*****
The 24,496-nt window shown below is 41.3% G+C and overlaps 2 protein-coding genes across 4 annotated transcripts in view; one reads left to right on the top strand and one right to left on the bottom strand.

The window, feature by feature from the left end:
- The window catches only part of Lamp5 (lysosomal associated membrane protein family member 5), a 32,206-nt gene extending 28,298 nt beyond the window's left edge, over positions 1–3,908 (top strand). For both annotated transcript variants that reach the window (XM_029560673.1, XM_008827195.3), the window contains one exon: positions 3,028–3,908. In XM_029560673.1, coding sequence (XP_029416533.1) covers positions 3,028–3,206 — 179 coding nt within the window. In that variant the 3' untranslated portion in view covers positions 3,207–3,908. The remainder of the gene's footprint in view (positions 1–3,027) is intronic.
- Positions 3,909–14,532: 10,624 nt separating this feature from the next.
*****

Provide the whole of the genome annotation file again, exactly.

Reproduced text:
The 24,496-nt window shown below is 41.3% G+C and overlaps 2 protein-coding genes across 4 annotated transcripts in view; one reads left to right on the top strand and one right to left on the bottom strand.

The window, feature by feature from the left end:
- The window catches only part of Lamp5 (lysosomal associated membrane protein family member 5), a 32,206-nt gene extending 28,298 nt beyond the window's left edge, over positions 1–3,908 (top strand). For both annotated transcript variants that reach the window (XM_029560673.1, XM_008827195.3), the window contains one exon: positions 3,028–3,908. In XM_029560673.1, coding sequence (XP_029416533.1) covers positions 3,028–3,206 — 179 coding nt within the window. In that variant the 3' untranslated portion in view covers positions 3,207–3,908. The remainder of the gene's footprint in view (positions 1–3,027) is intronic.
- Positions 3,909–14,532: 10,624 nt separating this feature from the next.